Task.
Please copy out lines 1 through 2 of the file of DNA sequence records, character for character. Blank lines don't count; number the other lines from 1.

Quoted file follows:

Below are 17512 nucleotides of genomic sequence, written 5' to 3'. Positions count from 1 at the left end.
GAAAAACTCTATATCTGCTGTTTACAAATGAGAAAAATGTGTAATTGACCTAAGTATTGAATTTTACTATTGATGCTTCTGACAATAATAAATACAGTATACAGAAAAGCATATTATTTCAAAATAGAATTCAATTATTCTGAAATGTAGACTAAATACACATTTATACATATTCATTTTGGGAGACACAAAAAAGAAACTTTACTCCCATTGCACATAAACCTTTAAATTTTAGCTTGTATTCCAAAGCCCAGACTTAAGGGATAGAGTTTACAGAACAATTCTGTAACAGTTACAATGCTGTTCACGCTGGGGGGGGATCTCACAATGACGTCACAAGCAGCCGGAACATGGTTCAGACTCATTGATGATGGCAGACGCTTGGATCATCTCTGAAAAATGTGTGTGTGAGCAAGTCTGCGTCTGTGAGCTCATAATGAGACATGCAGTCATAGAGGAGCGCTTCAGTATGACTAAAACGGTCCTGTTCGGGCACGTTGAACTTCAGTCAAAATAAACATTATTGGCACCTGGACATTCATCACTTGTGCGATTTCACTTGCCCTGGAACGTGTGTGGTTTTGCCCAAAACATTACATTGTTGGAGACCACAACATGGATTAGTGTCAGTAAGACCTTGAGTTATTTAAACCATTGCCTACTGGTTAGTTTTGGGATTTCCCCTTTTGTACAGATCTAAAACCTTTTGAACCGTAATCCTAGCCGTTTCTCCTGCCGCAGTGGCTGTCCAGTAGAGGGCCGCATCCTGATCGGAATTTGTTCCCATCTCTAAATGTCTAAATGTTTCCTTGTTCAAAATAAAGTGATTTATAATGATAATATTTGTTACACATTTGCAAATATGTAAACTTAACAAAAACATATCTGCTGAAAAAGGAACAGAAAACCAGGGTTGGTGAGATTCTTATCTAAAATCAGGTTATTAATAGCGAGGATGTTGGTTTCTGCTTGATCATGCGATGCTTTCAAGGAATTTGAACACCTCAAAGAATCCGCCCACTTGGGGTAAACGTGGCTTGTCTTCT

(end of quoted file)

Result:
Below are 17512 nucleotides of genomic sequence, written 5' to 3'. Positions count from 1 at the left end.
GAAAAACTCTATATCTGCTGTTTACAAATGAGAAAAATGTGTAATTGACCTAAGTATTGAATTTTACTATTGATGCTTCTGACAATAATAAATACAGTATACAGAAAAGCATATTATTTCAAAATAGAATTCAATTATTCTGAAATGTAGACTAAATACACATTTATACATATTCATTTTGGGAGACACAAAAAAGAAACTTTACTCCCATTGCACATAAACCTTTAAATTTTAGCTTGTATTCCAAAGCCCAGACTTAAGGGATAGAGTTTACAGAACAATTCTGTAACAGTTACAATGCTGTTCACGCTGGGGGGGGATCTCACAATGACGTCACAAGCAGCCGGAACATGGTTCAGACTCATTGATGATGGCAGACGCTTGGATCATCTCTGAAAAATGTGTGTGTGAGCAAGTCTGCGTCTGTGAGCTCATAATGAGACATGCAGTCATAGAGGAGCGCTTCAGTATGACTAAAACGGTCCTGTTCGGGCACGTTGAACTTCAGTCAAAATAAACATTATTGGCACCTGGACATTCATCACTTGTGCGATTTCACTTGCCCTGGAACGTGTGTGGTTTTGCCCAAAACATTACATTGTTGGAGACCACAACATGGATTAGTGTCAGTAAGACCTTGAGTTATTTAAACCATTGCCTACTGGTTAGTTTTGGGATTTCCCCTTTTGTACAGATCTAAAACCTTTTGAACCGTAATCCTAGCCGTTTCTCCTGCCGCAGTGGCTGTCCAGTAGAGGGCCGCATCCTGATCGGAATTTGTTCCCATCTCTAAATGTCTAAATGTTTCCTTGTTCAAAATAAAGTGATTTATAATGATAATATTTGTTACACATTTGCAAATATGTAAACTTAACAAAAACATATCTGCTGAAAAAGGAACAGAAAACCAGGGTTGGTGAGATTCTTATCTAAAATCAGGTTATTAATAGCGAGGATGTTGGTTTCTGCTTGATCATGCGATGCTTTCAAGGAATTTGAACACCTCAAAGAATCCGCCCACTTGGGGTAAACGTGGCTTGTCTTCT